Very few American examples are truly safe — as one might expect, given that the latest “Infrastructure Scorecard” from American Society of Civil Engineers, issued in early March, gave American infrastructure an overall grade of D-plus, with a suggested $4.6 trillion investment needed by 2025 — compared to only $2.5 trillion in projected spending.

    The shortfall is much larger than the $1 trillion within 10 years initially promised by Donald Trump. Moreover, from a safety standpoint, Trump’s promise to roll back regulations would actually leave Americans more at risk from infrastructure failures, as described in the “disaster roadmap.” It shows that potential infrastructure failures derive from four kinds of uncertainty producing unexpected results, Bea explained.

    These uncertainties are: first, natural variability in weather, earthquakes, materials, etc.; second, uncertainty in models; third, uncertainty involving “human task performance and organizational task performance”; fourth, “uncertainty posed by our knowledge, how we acquired it, and how we use it.” His insight into the last two variables came from working with Dr. Ed Wenk Jr., the first science advisor to Congress in the 1960s before going to the White House.

    “Engineers want to believe the planet is not inhabited,” Wenk once told Bea.

    As a result, they tend to overlook these crucial sources of uncertainty.

    Using this analysis, Bea and his colleagues came up with what they called the 80/80 rule: “80 percent of those uncertainties are human or organizational, 80 percent show up in the last cycle of the infrastructure systems,” which Bea termed “infrastructure geriatrics.”

    They also learned that 60 percent of geriatric problems were baked into the construction process.

    Rancho LPG and the Disaster Roadmap

    Bea was first contacted about Rancho by homeowner activist Janet Gunter, after she saw him on 60 Minutes discussing his analysis of the Deepwater Horizon disaster. The group Gunter works with provided him with Rancho LPG’s own analysis.

    “I looked at the results from their quantitative analyses and most of them included the first two types of uncertainty I talked about: natural and engineering ones,” Bea said. “They completely omitted the last two categories — those human things that are responsible for 80 percent of the failures.”

    This obviously meant they severely underestimated the risks. Even so, when it came to the risks they did identify, “they were in the not acceptable region,” he said.

    Connie Rutter, a retired oil industry consultant, added further detail. Rancho’s initial approval process was riddled with flaws and based on faulty assumptions that never panned out.

    “First they said they didn’t need an EIR [environmental impact report], and then they went ahead and did one anyway,” Rutter said. “They didn’t put it out for general comment. Instead, they declared it final the same day they introduced it as the proposed EIR, which defeats the purpose of an EIR.”

    It also utterly ignored the major kinds of risks that it posed.

    “The EIR was all about animals in their burrows, being safe,” Rutter said.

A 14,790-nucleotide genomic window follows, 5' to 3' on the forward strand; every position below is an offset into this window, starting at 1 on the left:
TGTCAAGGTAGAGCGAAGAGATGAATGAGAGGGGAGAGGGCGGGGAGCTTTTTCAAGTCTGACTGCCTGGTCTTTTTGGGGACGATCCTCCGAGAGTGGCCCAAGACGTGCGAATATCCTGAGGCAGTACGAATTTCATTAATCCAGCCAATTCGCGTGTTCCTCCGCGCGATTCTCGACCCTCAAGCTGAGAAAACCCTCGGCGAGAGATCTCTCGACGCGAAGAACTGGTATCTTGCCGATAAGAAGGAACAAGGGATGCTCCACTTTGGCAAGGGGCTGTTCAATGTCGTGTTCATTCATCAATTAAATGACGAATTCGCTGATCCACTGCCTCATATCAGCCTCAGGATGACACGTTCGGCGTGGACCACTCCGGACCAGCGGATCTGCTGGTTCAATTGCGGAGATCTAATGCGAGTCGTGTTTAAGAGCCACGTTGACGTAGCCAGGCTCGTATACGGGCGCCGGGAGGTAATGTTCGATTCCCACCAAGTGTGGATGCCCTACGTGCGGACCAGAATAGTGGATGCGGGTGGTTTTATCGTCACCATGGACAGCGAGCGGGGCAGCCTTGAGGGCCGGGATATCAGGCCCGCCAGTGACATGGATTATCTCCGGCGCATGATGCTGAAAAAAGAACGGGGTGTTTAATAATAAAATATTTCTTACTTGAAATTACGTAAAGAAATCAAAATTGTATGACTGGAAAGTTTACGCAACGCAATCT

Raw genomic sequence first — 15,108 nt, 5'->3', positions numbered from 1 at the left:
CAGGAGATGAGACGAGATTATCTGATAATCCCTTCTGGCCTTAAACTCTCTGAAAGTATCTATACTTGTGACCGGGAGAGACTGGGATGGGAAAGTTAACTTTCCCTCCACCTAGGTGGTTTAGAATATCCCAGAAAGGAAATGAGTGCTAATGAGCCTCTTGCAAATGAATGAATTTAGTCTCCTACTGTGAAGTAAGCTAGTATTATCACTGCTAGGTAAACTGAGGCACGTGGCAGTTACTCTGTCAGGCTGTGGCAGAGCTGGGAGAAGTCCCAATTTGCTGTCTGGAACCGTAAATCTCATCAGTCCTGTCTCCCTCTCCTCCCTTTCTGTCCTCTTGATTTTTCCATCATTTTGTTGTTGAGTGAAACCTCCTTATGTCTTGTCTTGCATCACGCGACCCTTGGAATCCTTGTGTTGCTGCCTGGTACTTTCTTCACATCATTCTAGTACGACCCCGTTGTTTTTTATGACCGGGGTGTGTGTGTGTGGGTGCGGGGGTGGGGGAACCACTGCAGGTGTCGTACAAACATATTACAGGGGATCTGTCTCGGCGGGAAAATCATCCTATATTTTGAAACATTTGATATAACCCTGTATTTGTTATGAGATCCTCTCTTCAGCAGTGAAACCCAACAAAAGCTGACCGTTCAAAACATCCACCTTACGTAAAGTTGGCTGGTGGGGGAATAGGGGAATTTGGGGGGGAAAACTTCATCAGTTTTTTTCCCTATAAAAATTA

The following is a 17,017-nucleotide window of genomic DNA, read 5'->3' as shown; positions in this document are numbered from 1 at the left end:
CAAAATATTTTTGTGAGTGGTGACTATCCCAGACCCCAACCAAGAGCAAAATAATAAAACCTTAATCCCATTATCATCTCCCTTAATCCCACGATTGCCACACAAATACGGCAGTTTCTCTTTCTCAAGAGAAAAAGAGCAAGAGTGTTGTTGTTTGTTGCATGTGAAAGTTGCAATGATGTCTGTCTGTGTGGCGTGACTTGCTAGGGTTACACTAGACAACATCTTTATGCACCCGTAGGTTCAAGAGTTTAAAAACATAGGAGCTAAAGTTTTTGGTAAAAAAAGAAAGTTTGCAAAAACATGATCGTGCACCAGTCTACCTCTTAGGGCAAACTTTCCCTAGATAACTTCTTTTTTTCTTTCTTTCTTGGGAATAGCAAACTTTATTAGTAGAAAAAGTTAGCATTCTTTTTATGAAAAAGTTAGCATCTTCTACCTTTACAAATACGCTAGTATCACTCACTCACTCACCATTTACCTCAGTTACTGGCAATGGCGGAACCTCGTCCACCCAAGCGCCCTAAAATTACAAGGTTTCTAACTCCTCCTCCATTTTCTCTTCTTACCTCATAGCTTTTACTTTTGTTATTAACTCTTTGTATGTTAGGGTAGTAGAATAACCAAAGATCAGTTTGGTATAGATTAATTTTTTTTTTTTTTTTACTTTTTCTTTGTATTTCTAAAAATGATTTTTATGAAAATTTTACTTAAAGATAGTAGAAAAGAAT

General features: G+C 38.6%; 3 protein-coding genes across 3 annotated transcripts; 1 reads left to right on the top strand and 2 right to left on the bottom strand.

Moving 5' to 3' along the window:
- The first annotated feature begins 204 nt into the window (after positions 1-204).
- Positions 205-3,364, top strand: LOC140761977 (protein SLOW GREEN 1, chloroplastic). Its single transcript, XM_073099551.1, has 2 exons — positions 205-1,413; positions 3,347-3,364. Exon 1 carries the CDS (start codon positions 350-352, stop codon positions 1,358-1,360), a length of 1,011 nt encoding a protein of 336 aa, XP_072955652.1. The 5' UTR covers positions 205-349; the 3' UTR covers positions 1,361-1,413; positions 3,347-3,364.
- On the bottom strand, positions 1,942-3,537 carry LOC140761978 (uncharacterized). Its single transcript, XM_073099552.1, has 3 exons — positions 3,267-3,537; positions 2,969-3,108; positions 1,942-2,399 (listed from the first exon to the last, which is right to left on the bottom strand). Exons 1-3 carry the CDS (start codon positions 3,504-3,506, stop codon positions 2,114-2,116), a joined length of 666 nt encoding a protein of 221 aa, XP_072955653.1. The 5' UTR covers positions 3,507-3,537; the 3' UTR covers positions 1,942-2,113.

But the rationale and assumptions behind it were equally unreal.

    “It happened right at the time the gasoline shortage in the 70s, and also there is natural gas shortage,” Rutter said.

    Natural gas and LPG are two different things, but there were also plans for a mixing plant in Wilmington, so that they could dilute it to prove that it can be burned in the same burners as natural gas. But that process would have been extremely dangerous, involving mixing liquified petroleum gas with oxygen, making it highly combustible, Rutter explained.

    “By the time they got around to doing that, the public was informed enough and alarmed enough to stop it,” she said. “They were never able to permit that mixing plant, so it didn’t do what they had proposed to do, which was resolve the natural gas shortage.”

    Thus, from the very beginning, Rancho LPG has been used for purposes other than what was intended in the original design along with inadequate consideration of the risks involved.

    Likewise, the Environmental Protection Agency’s whole method of dealing with liquefied petroleum gas was fundamentally flawed. Rutter discovered that it was not based on science at all. There was an effort, following the 1984 Bhopal disaster, to provide the public with information about potential environmental threats to facilitate emergency response planning. But concerns with flammable substances were a legislative afterthought. Their properties didn’t inform the original legislation, but regulators could still have fixed this significantly. Instead, they failed to make important distinctions both between toxics materials and flammable ones and between vastly different types of flammable substances.

    “They treated them all the same,” Rutter said.“For example, to qualify for whether or not you have to do something about it, they set the amount to 10,000 pounds…. So 10,000 pounds of LPG means you have to do something about it, 10,000 pounds of diesel means you have to do something about it, whereas they’re not at all comparable. You can leave diesel in an open ditch for six months and unless somebody really worked hard to get it to burn, it’s not going to be a danger. It will make the soil messy.”

    But liquefied petroleum gas wouldn’t sit harmlessly for six months.